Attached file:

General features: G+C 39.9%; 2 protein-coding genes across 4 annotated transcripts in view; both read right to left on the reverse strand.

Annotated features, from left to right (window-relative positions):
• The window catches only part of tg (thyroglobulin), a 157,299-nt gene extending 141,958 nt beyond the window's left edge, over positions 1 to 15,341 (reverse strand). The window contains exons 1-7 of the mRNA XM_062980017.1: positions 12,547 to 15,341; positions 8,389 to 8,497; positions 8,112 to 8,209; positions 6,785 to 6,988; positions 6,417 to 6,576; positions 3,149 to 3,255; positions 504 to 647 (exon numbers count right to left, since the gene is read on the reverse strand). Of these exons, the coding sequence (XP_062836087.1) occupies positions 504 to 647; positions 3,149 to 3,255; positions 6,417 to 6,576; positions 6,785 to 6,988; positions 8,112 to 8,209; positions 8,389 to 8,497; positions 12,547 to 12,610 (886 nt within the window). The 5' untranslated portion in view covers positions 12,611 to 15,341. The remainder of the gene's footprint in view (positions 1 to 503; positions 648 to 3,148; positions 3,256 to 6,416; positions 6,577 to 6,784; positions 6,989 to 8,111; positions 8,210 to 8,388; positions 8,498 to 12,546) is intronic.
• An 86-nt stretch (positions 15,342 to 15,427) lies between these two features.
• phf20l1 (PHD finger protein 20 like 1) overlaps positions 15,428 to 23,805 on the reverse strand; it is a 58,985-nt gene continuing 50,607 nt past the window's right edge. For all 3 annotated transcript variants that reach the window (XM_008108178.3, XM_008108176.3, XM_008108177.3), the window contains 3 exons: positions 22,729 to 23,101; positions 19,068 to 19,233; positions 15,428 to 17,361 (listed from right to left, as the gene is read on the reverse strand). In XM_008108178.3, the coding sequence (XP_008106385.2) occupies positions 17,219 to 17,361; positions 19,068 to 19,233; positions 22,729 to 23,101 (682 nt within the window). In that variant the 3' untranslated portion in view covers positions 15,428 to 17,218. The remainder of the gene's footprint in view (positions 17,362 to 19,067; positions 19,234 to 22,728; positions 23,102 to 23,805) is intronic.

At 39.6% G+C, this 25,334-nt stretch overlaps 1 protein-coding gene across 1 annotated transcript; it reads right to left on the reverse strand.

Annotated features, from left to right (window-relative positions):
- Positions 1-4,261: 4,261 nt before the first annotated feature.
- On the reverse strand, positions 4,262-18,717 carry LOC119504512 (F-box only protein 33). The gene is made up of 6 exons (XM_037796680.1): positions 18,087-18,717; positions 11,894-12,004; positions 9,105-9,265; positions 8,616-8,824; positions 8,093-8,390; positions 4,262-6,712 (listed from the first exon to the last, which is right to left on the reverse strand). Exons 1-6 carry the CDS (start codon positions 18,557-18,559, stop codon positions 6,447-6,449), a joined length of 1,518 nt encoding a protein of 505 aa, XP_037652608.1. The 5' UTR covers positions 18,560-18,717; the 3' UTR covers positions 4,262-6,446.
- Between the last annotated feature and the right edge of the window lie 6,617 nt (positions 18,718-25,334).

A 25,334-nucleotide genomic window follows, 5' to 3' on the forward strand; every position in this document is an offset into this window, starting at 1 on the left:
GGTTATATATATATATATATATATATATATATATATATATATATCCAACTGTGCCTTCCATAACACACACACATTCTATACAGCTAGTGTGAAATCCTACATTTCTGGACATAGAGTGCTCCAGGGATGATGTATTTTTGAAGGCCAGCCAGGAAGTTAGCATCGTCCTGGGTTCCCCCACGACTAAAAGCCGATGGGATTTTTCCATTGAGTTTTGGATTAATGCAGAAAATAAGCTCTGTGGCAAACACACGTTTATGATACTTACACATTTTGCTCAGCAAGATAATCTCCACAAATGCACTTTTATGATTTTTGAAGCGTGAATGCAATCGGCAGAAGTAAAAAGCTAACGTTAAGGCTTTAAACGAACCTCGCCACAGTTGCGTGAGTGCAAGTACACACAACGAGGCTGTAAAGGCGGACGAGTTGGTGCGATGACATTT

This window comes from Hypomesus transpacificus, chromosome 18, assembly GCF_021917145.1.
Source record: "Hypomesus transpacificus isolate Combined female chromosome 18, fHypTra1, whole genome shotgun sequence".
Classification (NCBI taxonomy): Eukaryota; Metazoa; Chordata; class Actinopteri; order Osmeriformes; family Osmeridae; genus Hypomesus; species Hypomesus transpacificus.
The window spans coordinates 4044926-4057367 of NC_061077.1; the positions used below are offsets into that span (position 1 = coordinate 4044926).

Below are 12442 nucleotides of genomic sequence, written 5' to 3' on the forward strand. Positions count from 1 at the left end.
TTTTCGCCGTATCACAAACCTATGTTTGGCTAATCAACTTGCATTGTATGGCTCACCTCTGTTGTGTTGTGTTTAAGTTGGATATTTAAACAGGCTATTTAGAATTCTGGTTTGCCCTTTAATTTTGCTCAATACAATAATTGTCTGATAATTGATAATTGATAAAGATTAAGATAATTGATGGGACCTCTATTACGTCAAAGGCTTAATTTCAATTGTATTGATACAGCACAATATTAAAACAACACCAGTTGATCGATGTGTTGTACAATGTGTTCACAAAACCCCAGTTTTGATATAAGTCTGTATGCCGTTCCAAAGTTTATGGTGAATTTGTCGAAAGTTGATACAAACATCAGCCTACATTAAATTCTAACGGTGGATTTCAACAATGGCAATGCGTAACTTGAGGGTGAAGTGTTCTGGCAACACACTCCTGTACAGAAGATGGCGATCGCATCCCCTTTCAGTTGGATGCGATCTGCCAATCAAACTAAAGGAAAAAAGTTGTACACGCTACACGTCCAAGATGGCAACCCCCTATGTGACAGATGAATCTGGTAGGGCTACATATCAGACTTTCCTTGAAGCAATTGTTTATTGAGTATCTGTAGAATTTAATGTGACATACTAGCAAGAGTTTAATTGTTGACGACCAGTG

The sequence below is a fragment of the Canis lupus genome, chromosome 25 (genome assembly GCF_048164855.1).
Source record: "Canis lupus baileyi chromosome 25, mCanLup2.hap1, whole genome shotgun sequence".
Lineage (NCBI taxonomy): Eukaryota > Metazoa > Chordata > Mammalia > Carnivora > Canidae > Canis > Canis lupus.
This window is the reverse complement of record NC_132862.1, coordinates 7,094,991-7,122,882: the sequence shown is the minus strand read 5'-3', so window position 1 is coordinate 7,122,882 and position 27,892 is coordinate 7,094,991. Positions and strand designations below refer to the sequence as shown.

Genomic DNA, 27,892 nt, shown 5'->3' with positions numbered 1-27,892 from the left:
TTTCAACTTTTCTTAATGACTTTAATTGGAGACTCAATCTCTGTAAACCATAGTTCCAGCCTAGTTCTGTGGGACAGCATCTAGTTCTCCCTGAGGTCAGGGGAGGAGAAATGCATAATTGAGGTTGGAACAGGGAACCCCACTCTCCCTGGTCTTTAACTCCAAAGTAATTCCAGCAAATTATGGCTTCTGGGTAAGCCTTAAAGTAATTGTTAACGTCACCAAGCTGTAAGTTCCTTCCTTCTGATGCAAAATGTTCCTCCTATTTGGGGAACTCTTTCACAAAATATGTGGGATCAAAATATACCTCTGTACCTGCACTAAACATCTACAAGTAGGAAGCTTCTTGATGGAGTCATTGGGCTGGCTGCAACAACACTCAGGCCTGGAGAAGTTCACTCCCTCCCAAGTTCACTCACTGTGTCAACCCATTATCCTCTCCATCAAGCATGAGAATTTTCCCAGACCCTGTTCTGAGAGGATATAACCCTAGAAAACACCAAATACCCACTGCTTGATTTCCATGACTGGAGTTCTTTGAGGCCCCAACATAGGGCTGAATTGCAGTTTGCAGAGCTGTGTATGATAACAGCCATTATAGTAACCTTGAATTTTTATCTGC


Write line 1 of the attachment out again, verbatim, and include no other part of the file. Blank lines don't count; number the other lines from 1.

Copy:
General features: G+C 39.9%; 2 protein-coding genes across 4 annotated transcripts in view; both read right to left on the reverse strand.